Although it’s easy to joke about, behind Louis C.K.’s humor are important issues about technology.
With each new advent of technology, there are both advantages and risks. However, as time goes on, it feels as though our society focuses solely on the benefits technology offers.
Cloud storage refers to saving data to an off-site storage system maintained by a third party. That data is saved to a remote database which can be accessed by your computer via the Internet.
As Louis C.K. points out, “The way that they’re going to talk you into this is that you’re going to have a smaller device.”
Although he exaggerates what the size of an iPhone will be, in a sense, he’s right. The convenience of cloud storage is that one doesn’t need to carry around a physical storage device. No more external hard drives and USB cords. Also, people can access their data from any location that has Internet access, and don’t have to use the same computer to save and retrieve information.
As with much of technology, the benefits are concrete and can be laid out clearly. The risks, however, are becoming increasingly vague. Things like data tracking and government surveillance are discussed, but do little to hinder people’s use of technology.
Apple’s iCloud storage system, which was launched in 2011, now has over 320 million users. Much like other cloud storage services, Apple preaches the benefits. One example is “Find My Iphone”, which is a service that can locate your Iphone if you lose it. However, it can also be viewed as a tracking device that can be used to detect your location.
On their website, Apple leaves the consumer with the idea that, “iCloud takes care of everything for you. Just like that.” Or, as Louis C.K. puts it, “You don’t need your stuff. Just give it us and we’ll put it on the cloud.”
Apple is also sure to explain how “it keeps your personal information and data secure.” Again, like other cloud storage services, iCloud secures one’s data in an encrypted format to ensure it is “protected from unauthorized access.”
However, when one reads through the iCloud Terms and Conditions, it becomes evident that Apple can potentially decrypt and access all data stored on iCloud servers. Apple, not the user, defines and controls the encryption keys. Apple can “access, use, preserve and/or disclose your Account information and Content to law enforcement authorities whenever required or permitted by law.”
So, in a way, users are willfully handing over personal data, including photos and documents, to a service that has no guarantee of security.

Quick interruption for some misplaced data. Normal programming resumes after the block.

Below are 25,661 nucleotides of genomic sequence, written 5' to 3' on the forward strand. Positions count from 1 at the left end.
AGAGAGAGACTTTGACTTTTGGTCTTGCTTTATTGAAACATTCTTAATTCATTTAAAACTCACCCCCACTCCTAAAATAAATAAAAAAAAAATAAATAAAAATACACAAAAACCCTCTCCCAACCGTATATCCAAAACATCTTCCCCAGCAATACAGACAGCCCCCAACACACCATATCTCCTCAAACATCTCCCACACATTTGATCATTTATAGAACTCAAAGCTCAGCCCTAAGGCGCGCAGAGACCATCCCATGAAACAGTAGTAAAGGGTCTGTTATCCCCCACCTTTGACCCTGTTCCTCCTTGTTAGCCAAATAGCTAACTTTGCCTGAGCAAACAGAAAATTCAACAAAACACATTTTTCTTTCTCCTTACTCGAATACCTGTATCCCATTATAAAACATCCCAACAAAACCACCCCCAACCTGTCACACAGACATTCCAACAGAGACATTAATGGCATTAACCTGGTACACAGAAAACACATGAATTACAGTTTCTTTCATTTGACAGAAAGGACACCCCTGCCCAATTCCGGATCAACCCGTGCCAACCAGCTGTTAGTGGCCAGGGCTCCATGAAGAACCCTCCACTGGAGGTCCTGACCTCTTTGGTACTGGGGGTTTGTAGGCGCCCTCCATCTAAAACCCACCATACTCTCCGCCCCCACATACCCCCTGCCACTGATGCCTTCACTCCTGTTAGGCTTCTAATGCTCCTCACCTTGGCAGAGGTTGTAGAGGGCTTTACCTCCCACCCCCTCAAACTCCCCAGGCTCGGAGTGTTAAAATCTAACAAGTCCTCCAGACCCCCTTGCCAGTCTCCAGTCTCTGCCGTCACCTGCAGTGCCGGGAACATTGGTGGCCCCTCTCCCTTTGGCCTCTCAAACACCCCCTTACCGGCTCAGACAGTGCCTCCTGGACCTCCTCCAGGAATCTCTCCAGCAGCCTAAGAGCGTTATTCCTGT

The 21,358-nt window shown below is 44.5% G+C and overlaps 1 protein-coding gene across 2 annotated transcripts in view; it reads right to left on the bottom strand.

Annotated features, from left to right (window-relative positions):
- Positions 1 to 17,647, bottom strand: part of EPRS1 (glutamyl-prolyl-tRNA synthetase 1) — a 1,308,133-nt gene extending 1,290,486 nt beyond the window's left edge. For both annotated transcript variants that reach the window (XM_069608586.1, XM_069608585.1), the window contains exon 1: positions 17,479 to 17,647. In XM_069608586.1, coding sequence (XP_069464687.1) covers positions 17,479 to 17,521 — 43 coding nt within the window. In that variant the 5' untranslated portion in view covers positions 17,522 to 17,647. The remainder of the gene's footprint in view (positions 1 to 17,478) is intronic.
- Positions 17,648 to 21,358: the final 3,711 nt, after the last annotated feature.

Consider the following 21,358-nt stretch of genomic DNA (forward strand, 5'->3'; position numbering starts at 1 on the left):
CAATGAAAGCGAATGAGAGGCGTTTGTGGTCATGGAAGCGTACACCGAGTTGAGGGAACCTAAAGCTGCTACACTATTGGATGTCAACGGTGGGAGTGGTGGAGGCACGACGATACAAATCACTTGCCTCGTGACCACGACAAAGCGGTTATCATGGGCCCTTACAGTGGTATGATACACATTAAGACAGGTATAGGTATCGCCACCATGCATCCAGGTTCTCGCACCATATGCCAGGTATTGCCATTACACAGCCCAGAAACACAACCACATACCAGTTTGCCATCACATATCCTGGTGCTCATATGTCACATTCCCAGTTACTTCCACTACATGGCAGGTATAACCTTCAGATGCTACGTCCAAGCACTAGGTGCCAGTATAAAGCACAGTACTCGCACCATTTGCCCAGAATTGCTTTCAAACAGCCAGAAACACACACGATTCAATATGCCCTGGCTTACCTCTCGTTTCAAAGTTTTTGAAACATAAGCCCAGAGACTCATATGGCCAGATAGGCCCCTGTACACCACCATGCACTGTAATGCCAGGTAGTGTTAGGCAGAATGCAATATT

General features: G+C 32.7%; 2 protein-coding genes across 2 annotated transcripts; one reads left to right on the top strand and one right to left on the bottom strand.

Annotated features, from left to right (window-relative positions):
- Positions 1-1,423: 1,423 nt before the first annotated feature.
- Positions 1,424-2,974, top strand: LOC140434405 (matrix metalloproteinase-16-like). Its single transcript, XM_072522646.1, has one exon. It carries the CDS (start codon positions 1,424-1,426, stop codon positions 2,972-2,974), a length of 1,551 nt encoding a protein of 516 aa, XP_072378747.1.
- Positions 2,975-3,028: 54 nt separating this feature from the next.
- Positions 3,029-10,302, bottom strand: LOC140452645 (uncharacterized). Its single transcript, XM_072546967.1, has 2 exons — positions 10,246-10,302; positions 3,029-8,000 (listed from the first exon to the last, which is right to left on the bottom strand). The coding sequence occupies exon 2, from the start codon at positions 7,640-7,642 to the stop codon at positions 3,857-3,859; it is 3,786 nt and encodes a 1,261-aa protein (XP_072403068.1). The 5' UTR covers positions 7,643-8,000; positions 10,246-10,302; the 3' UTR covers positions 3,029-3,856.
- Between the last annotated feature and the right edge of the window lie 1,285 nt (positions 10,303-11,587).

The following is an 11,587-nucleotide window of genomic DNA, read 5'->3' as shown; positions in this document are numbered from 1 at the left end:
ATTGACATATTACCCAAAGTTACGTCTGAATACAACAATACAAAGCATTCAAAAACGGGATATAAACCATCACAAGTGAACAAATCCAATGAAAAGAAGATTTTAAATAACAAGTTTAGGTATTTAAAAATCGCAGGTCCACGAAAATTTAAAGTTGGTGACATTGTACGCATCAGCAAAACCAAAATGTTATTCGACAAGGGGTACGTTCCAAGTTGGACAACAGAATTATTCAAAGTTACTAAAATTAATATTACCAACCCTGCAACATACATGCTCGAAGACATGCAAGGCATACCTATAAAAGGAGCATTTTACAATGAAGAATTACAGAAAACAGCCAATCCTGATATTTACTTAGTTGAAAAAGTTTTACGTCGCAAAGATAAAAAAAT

The question is why?
Is it as simple as people being naive, as Louis C.K. suggests?
Do the benefits outweigh the risks for users?
Is privacy even a concern?
It would seem that the protection of privacy is not a priority for users. However, privacy is a difficult term to define. Its definition differs from person to person and depends on past experiences, interests, and a person’s behavior, among other factors. Some researchers suggest that “over time, regular use of social media without any major negative experiences may lessen their concerns about sharing information.” 1
In other words, as technology becomes a part of everyday life, it changes our society’s perception of privacy. Certain forms of self-disclosure become the norm, people become removed from the negative aspects, and as a result, people’s concern about privacy has only a small influence on actual online behavior.
It is important, though, for people to take this idea a step further and think about who controls technology and how that influences our view of it.
In “Search for the Great Community”, John Dewey suggests that technology has the potential to be an asset, but if society isn’t mature enough, some members are able to manipulate it. Technology that is not transparent, or “masked technology”, is what enables it to be controlled by a small percentage of the population.
Although Dewey is referring specifically to the Industrial Revolution, this idea of manipulation still holds true today. Technology, in my generation, is something that has been spoken about as a saviour; an all-inclusive way for people to connect and something that could be used as a check on those in power. In reality, technology is far from all-inclusive. It is controlled by corporations and those in power, who are able to track, control, and manipulate the way we use it.
As a result, many people tend to use it without fully understanding how it works or why it is necessary. Each new product comes with great benefits attached, but as a society, we’ve become less and less qualified to evaluate them. Our dependence on technology, coupled with our lack of understanding of it, increases with every generation.
For example, teenagers today have grown up knowing only of life with technology. Almost every aspect of their lives involves a screen. According to Pew Research Center, 78 percent of teens (12-17) now have a cell phone, and almost half of them (47 percent) own smartphones.2 Twenty-three percent of teens have a tablet computer. There are few moments in their day that don’t involve technology.
How is this affecting society?
The point that Louis C.K. brings up is a take on Dewey’s idea of habits. Habits, which are formed under the influence of the customs of the group, “bind us to orderly and established ways of action because they generate ease, skill and interest in things which we have grown used to.”3 These habits affect every action someone takes, and there becomes a fear of anything different.
Perhaps our society has developed the habit of blindly using technology, of just doing things because we can.
And habits are hard to break.
- http://pewinternet.org/Reports/2012/Privacy-management-on-social-media.aspx ↩
- http://www.pewinternet.org/Reports/2013/Teens-and-Tech.aspx ↩
- Dewey, John. “Search for The Great Community”, p.506 ↩